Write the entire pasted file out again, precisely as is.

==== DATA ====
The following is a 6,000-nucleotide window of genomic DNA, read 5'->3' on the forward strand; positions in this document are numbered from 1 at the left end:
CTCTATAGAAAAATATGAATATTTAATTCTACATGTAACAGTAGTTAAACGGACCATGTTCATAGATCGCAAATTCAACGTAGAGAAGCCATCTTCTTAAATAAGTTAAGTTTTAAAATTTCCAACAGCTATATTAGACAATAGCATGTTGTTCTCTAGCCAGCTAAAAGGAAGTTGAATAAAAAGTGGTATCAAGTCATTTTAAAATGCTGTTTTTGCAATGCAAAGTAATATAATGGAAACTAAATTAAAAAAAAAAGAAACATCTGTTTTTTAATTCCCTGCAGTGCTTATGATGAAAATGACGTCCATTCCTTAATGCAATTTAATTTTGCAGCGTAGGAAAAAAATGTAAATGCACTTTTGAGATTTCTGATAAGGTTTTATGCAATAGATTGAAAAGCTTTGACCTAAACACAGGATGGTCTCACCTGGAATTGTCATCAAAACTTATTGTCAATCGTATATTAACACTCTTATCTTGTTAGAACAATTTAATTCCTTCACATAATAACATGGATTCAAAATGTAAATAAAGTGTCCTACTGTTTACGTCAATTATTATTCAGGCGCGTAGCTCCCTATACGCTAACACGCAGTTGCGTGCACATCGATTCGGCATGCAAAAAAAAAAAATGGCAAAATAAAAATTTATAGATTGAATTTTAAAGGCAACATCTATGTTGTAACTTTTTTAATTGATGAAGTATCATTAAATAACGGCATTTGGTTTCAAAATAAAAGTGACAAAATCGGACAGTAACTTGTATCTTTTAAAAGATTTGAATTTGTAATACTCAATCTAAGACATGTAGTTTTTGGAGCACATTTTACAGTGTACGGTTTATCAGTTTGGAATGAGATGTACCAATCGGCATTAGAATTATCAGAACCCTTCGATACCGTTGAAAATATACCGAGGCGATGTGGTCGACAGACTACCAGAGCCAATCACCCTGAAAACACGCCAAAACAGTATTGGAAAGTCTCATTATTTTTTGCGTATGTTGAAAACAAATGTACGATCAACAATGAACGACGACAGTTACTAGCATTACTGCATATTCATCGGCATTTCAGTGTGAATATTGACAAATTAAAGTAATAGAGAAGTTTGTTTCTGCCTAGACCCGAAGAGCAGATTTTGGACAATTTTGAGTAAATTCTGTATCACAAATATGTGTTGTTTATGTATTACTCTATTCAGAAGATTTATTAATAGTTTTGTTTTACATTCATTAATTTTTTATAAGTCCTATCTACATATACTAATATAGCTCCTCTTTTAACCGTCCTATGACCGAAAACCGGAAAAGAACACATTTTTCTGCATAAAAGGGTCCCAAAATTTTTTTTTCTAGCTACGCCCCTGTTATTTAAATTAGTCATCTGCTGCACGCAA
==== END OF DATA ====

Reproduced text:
The following is a 6,000-nucleotide window of genomic DNA, read 5'->3' on the forward strand; positions in this document are numbered from 1 at the left end:
CTCTATAGAAAAATATGAATATTTAATTCTACATGTAACAGTAGTTAAACGGACCATGTTCATAGATCGCAAATTCAACGTAGAGAAGCCATCTTCTTAAATAAGTTAAGTTTTAAAATTTCCAACAGCTATATTAGACAATAGCATGTTGTTCTCTAGCCAGCTAAAAGGAAGTTGAATAAAAAGTGGTATCAAGTCATTTTAAAATGCTGTTTTTGCAATGCAAAGTAATATAATGGAAACTAAATTAAAAAAAAAAGAAACATCTGTTTTTTAATTCCCTGCAGTGCTTATGATGAAAATGACGTCCATTCCTTAATGCAATTTAATTTTGCAGCGTAGGAAAAAAATGTAAATGCACTTTTGAGATTTCTGATAAGGTTTTATGCAATAGATTGAAAAGCTTTGACCTAAACACAGGATGGTCTCACCTGGAATTGTCATCAAAACTTATTGTCAATCGTATATTAACACTCTTATCTTGTTAGAACAATTTAATTCCTTCACATAATAACATGGATTCAAAATGTAAATAAAGTGTCCTACTGTTTACGTCAATTATTATTCAGGCGCGTAGCTCCCTATACGCTAACACGCAGTTGCGTGCACATCGATTCGGCATGCAAAAAAAAAAAATGGCAAAATAAAAATTTATAGATTGAATTTTAAAGGCAACATCTATGTTGTAACTTTTTTAATTGATGAAGTATCATTAAATAACGGCATTTGGTTTCAAAATAAAAGTGACAAAATCGGACAGTAACTTGTATCTTTTAAAAGATTTGAATTTGTAATACTCAATCTAAGACATGTAGTTTTTGGAGCACATTTTACAGTGTACGGTTTATCAGTTTGGAATGAGATGTACCAATCGGCATTAGAATTATCAGAACCCTTCGATACCGTTGAAAATATACCGAGGCGATGTGGTCGACAGACTACCAGAGCCAATCACCCTGAAAACACGCCAAAACAGTATTGGAAAGTCTCATTATTTTTTGCGTATGTTGAAAACAAATGTACGATCAACAATGAACGACGACAGTTACTAGCATTACTGCATATTCATCGGCATTTCAGTGTGAATATTGACAAATTAAAGTAATAGAGAAGTTTGTTTCTGCCTAGACCCGAAGAGCAGATTTTGGACAATTTTGAGTAAATTCTGTATCACAAATATGTGTTGTTTATGTATTACTCTATTCAGAAGATTTATTAATAGTTTTGTTTTACATTCATTAATTTTTTATAAGTCCTATCTACATATACTAATATAGCTCCTCTTTTAACCGTCCTATGACCGAAAACCGGAAAAGAACACATTTTTCTGCATAAAAGGGTCCCAAAATTTTTTTTTCTAGCTACGCCCCTGTTATTTAAATTAGTCATCTGCTGCACGCAA